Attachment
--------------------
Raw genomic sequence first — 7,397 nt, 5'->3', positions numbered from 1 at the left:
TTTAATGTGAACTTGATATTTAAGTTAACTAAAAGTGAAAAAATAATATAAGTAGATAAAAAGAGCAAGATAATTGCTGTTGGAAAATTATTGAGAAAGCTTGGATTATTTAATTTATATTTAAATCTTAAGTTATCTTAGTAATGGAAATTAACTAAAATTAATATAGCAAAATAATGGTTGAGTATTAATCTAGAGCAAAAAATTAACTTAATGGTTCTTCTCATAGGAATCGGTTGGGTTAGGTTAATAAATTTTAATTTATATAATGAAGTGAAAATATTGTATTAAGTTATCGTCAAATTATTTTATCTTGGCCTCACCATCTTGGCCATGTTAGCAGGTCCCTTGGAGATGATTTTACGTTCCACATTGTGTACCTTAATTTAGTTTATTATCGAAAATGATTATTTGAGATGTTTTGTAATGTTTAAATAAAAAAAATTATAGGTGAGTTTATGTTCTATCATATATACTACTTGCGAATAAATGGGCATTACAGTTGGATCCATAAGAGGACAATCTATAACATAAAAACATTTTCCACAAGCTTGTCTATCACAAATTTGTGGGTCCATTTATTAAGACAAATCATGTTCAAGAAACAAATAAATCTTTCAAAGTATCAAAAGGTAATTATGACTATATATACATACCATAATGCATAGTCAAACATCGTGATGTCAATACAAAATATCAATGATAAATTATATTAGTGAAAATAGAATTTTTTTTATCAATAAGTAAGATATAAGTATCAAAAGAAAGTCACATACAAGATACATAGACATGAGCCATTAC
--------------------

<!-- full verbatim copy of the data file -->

Raw genomic sequence first — 7,397 nt, 5'->3', positions numbered from 1 at the left:
TTTAATGTGAACTTGATATTTAAGTTAACTAAAAGTGAAAAAATAATATAAGTAGATAAAAAGAGCAAGATAATTGCTGTTGGAAAATTATTGAGAAAGCTTGGATTATTTAATTTATATTTAAATCTTAAGTTATCTTAGTAATGGAAATTAACTAAAATTAATATAGCAAAATAATGGTTGAGTATTAATCTAGAGCAAAAAATTAACTTAATGGTTCTTCTCATAGGAATCGGTTGGGTTAGGTTAATAAATTTTAATTTATATAATGAAGTGAAAATATTGTATTAAGTTATCGTCAAATTATTTTATCTTGGCCTCACCATCTTGGCCATGTTAGCAGGTCCCTTGGAGATGATTTTACGTTCCACATTGTGTACCTTAATTTAGTTTATTATCGAAAATGATTATTTGAGATGTTTTGTAATGTTTAAATAAAAAAAATTATAGGTGAGTTTATGTTCTATCATATATACTACTTGCGAATAAATGGGCATTACAGTTGGATCCATAAGAGGACAATCTATAACATAAAAACATTTTCCACAAGCTTGTCTATCACAAATTTGTGGGTCCATTTATTAAGACAAATCATGTTCAAGAAACAAATAAATCTTTCAAAGTATCAAAAGGTAATTATGACTATATATACATACCATAATGCATAGTCAAACATCGTGATGTCAATACAAAATATCAATGATAAATTATATTAGTGAAAATAGAATTTTTTTTATCAATAAGTAAGATATAAGTATCAAAAGAAAGTCACATACAAGATACATAGACATGAGCCATTAC